How would crimes such as stalking, robbery, murder, sexual assault, and similar be handled without turning to police?
AO: As someone who’s been sexually assaulted, the police didn’t help me. I think that even if the police were to get involved, I wouldn’t feel peace, just because that harm was already caused to me. When thinking about rape and sexual assault, there has to be a culture shift of [the] male supremacy and patriarchy that we live in, and people feeling entitled to a woman’s body. I’m definitely challenging myself on how these specific harms are addressed.
VB: I don’t think that we will ever live in a society where police aren’t necessary. I think police may be the first people you call, especially when somebody’s safety is being jeopardized. But incarceration may not be the answer. There are plenty of organizations out there that work on both domestic violence and mental health. There are professionals out there trained to deal with those situations. So I think the police have a role, but then also our community, they have a role as well. I think them working hand-in-hand is the answer, not one or the other. It’s more … being able to assess the situation and then make sure that the appropriate resources are being used given the circumstances.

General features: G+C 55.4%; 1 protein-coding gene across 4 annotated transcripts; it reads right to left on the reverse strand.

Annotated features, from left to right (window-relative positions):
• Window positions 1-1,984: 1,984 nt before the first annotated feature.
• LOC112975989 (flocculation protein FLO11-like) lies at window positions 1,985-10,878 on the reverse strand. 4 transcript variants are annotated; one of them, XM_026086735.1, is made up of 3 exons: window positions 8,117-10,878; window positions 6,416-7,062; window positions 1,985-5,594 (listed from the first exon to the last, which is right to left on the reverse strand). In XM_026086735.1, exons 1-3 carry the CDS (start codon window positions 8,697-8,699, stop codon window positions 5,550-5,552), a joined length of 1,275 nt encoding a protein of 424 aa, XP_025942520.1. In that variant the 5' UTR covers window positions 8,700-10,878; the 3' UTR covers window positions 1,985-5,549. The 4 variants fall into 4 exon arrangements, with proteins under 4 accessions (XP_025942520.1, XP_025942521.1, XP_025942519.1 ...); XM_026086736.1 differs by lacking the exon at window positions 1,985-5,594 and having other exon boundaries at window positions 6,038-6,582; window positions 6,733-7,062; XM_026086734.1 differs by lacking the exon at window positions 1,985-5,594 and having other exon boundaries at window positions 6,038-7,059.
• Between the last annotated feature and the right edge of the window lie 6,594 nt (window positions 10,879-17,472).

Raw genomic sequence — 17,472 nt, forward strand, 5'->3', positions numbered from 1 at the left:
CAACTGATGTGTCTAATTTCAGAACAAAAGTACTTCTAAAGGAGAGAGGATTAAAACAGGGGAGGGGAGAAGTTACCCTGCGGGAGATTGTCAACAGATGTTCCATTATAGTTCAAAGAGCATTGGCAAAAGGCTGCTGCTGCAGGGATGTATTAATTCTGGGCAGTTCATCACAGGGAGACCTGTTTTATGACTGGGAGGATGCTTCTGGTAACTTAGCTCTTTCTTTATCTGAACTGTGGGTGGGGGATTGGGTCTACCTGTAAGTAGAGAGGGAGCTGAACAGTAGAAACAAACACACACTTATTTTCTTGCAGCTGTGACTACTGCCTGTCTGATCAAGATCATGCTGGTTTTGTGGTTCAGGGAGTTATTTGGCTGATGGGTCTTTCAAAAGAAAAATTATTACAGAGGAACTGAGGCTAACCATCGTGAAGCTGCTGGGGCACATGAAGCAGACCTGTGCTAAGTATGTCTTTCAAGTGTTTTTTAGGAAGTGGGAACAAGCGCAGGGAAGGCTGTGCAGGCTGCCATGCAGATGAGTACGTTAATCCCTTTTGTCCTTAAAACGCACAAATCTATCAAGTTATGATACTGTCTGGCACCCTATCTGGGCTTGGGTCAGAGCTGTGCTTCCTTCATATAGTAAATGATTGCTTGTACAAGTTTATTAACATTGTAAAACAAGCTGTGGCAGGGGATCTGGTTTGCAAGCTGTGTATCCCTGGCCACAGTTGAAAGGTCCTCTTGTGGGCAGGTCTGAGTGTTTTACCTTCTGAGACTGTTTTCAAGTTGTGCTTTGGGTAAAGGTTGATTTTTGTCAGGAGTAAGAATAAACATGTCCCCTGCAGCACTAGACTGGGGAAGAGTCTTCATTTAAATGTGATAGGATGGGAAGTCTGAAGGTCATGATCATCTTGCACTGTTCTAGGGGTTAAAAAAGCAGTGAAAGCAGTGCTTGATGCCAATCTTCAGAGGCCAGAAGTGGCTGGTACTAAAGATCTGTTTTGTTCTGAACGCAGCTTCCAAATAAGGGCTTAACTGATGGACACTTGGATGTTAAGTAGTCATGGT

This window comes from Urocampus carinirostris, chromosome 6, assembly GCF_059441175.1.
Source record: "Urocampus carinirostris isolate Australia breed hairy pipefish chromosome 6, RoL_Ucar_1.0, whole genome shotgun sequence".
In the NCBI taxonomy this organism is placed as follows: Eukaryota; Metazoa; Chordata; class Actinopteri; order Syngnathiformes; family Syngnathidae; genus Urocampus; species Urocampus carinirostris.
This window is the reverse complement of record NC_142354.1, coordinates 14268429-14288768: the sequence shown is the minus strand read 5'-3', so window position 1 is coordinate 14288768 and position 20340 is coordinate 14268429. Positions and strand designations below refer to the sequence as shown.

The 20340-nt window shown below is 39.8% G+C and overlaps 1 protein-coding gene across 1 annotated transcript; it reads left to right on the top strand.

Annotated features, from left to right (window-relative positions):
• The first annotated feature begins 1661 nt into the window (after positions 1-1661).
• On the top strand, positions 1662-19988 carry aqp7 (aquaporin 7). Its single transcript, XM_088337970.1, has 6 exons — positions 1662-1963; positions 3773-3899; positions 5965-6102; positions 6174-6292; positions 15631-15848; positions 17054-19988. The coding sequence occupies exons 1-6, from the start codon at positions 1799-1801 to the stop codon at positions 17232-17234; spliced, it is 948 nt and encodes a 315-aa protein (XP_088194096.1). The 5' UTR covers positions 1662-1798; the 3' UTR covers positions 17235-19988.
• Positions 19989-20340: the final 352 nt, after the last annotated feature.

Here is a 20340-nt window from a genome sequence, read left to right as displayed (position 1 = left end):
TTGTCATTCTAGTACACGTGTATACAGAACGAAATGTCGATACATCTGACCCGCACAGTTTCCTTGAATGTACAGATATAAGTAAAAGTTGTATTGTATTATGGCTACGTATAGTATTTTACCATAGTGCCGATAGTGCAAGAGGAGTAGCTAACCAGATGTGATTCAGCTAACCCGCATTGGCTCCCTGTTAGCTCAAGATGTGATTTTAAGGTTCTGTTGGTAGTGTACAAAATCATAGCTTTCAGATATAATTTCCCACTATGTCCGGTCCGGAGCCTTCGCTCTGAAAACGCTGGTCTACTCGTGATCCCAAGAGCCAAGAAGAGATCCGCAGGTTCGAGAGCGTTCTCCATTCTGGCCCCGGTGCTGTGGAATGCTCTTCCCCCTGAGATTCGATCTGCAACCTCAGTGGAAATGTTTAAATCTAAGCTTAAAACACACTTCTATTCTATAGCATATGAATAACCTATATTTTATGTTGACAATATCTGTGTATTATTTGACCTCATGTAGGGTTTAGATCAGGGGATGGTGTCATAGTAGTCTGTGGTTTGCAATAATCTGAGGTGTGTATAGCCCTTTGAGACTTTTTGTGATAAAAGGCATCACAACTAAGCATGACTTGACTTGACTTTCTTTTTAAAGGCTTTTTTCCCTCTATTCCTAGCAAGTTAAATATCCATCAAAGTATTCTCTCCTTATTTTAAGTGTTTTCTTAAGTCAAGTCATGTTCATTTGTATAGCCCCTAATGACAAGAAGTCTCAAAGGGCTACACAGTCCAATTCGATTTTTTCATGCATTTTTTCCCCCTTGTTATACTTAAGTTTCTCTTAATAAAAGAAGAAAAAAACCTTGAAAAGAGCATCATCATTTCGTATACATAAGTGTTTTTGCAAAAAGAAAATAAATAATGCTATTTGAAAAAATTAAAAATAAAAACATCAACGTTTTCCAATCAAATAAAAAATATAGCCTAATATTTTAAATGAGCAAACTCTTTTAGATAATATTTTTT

How do you envision the world in the future, assuming the current social movement to end police brutality and police racism is successful?
BA: I envision a world where people have direct pathways into careers and into opportunities for long-term growth, but also where we are tackling the root causes of the issue, so that people in our community have resources that are accessible just the same way they are in healthy communities all around the country, whether that’s Barrington or Lincoln Park. And I think that requires a redistribution of resources. We shouldn’t be scared to say that that’s what should happen. We should be able to say, hey, historically, these communities have been deprived, marginalized, oppressed, and they’ve been exploited. And now the just thing to do is to redistribute resources and reallocate resources equitably so that those communities have a chance.
VB: I think for Black people in particular, it would be great to get to a point where we’re just seen as full Americans and race is not an impediment to our progress as citizens.
Nefertari Bilal is a graduate of Northwestern University with a degree in journalism. She is passionate about issues of race, gender, social justice, and politics as they affect communities of color. This is her first piece for the Weekly.